Dengue vaccine development: l. status

Published on May 28, 2015   28 min

Other Talks in the Series: Vaccines

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This is Scott Halstead, and I'm going to be giving two lectures on current dengue vaccine development. I have been an officer of the Dengue Vaccine Initiative located at the International Vaccine Institute in Seoul, Korea for more than 10 years. The first lecture describes the current status of dengue vaccine development, and the second will describe the uses and deployment of these vaccines.
So the lecture will cover three topics. One is the scope of the problem of dengue in the world. And do we need a tetravalent dengue vaccine? And then we'll describe each of the current vaccines that are in development, and their development status.
So scope of the problem.
As you can see from this recent global map of the Earth, there is a belt in the tropical regions around the entire globe were dengue viruses are transmitted. This amounts to transmission in 128 different countries. And this slide shows the intensity of transmission. The blue dots are actually reports either from individual countries or published in the literature. So those are indications of current activity. But the colors on the chart, intense red meaning endemic transmission to green meaning no transmission give you a quick idea. You can see that most of the temperate countries do not currently have dengue transmission, either in northern or southern hemisphere.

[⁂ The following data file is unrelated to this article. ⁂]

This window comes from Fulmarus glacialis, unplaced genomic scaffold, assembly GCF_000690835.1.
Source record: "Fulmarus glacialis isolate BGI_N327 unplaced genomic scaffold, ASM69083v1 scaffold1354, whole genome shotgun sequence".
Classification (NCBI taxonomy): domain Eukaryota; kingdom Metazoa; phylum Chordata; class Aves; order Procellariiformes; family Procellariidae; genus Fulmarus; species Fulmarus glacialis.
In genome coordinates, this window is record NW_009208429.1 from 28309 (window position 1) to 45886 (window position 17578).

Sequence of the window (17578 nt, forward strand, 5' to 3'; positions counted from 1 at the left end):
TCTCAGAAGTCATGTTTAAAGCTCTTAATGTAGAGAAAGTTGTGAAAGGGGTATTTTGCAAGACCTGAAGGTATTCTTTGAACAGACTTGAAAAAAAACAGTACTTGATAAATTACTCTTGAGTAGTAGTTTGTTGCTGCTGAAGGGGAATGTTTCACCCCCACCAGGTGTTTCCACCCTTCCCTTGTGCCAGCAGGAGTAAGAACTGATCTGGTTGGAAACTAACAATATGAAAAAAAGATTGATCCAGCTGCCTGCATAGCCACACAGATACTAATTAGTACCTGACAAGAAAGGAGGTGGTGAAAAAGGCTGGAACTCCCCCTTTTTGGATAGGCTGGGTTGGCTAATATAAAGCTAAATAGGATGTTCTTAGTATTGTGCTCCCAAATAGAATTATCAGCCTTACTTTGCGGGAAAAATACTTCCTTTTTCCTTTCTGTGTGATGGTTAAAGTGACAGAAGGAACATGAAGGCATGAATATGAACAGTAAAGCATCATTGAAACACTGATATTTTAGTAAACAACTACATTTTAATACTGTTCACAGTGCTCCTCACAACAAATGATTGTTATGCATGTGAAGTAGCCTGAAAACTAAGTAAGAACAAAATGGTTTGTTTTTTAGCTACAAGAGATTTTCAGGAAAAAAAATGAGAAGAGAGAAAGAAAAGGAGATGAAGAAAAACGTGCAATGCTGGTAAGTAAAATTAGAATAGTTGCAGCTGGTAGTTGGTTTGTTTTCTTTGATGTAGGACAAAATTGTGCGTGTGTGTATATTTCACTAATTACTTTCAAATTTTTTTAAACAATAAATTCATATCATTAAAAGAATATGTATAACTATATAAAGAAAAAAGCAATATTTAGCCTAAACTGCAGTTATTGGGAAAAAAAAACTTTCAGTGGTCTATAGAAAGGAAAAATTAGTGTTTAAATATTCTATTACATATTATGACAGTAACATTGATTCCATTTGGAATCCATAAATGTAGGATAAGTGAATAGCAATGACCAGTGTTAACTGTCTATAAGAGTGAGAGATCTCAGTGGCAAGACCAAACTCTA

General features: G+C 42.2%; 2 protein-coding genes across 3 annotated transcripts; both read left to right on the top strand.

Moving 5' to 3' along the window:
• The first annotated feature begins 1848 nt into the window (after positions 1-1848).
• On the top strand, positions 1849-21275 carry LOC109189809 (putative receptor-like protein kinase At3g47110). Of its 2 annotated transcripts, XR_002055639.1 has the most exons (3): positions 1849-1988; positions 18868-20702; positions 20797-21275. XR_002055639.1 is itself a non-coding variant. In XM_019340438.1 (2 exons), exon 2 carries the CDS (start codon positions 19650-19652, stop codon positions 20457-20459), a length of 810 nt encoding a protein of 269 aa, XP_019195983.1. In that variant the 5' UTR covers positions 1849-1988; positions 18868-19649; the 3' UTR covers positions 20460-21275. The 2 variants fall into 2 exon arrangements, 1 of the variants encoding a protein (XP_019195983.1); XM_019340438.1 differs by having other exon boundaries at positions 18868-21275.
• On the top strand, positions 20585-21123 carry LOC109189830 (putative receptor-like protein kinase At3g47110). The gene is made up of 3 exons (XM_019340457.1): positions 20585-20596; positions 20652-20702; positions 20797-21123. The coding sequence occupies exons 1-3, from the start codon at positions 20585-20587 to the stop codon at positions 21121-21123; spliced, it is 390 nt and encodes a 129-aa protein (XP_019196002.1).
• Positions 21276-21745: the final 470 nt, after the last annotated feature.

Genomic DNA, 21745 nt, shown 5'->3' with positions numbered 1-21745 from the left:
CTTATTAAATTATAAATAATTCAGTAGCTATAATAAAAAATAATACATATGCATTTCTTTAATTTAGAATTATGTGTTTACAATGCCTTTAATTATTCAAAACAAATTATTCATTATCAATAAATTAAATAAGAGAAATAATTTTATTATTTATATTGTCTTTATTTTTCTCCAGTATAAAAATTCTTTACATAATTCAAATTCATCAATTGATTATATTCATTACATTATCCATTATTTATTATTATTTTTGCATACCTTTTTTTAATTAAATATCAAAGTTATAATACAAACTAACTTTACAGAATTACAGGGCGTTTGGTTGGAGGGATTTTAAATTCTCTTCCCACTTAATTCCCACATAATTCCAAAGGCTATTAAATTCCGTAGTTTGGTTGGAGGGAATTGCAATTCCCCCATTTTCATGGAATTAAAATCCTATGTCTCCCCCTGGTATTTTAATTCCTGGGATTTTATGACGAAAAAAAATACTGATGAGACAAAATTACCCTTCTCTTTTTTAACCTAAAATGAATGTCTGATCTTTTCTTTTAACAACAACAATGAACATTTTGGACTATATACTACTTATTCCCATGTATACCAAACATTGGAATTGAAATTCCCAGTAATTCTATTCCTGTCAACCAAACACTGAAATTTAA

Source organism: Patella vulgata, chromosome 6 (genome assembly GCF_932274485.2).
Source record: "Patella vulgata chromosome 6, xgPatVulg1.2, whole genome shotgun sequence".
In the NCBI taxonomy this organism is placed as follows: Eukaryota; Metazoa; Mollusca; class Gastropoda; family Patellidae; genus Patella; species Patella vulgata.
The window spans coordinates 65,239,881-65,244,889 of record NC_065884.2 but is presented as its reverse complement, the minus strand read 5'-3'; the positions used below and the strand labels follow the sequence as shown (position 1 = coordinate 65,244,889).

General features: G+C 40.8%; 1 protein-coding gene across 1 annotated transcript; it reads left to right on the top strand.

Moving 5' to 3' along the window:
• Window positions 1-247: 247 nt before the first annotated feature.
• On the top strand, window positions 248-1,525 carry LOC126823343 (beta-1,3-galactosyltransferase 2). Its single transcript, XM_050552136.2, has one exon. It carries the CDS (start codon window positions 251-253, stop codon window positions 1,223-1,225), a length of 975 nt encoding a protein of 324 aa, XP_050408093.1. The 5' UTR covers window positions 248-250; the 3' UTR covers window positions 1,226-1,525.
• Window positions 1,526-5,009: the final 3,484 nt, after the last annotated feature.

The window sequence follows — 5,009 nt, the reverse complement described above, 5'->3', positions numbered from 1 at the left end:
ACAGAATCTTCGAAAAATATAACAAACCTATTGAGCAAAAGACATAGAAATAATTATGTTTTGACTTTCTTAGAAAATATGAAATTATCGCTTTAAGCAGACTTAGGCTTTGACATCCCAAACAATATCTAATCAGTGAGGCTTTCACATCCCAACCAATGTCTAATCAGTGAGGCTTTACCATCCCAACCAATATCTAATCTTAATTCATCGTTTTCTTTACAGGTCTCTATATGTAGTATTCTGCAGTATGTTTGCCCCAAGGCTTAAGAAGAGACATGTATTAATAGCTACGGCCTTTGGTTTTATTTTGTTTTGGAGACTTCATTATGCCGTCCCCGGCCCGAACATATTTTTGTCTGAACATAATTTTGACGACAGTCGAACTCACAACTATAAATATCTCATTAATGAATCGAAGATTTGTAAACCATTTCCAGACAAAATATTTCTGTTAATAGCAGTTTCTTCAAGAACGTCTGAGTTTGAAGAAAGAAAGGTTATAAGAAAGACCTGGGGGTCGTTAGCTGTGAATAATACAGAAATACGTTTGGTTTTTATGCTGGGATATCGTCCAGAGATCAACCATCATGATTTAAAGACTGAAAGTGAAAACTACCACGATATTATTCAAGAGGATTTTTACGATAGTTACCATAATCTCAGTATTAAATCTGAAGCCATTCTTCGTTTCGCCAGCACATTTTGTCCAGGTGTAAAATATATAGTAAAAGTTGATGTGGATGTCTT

Now here's the bad news, which is A, there are four different dengue viruses. They've all evolved from a common ancestor to be 30% to 40% genetically different. And although they perhaps all originated in Southeast Asia, they have spread around the world. And now in each of the endemic areas of the world, in the American, African, and Asian tropics, all of the four viruses are in circulation.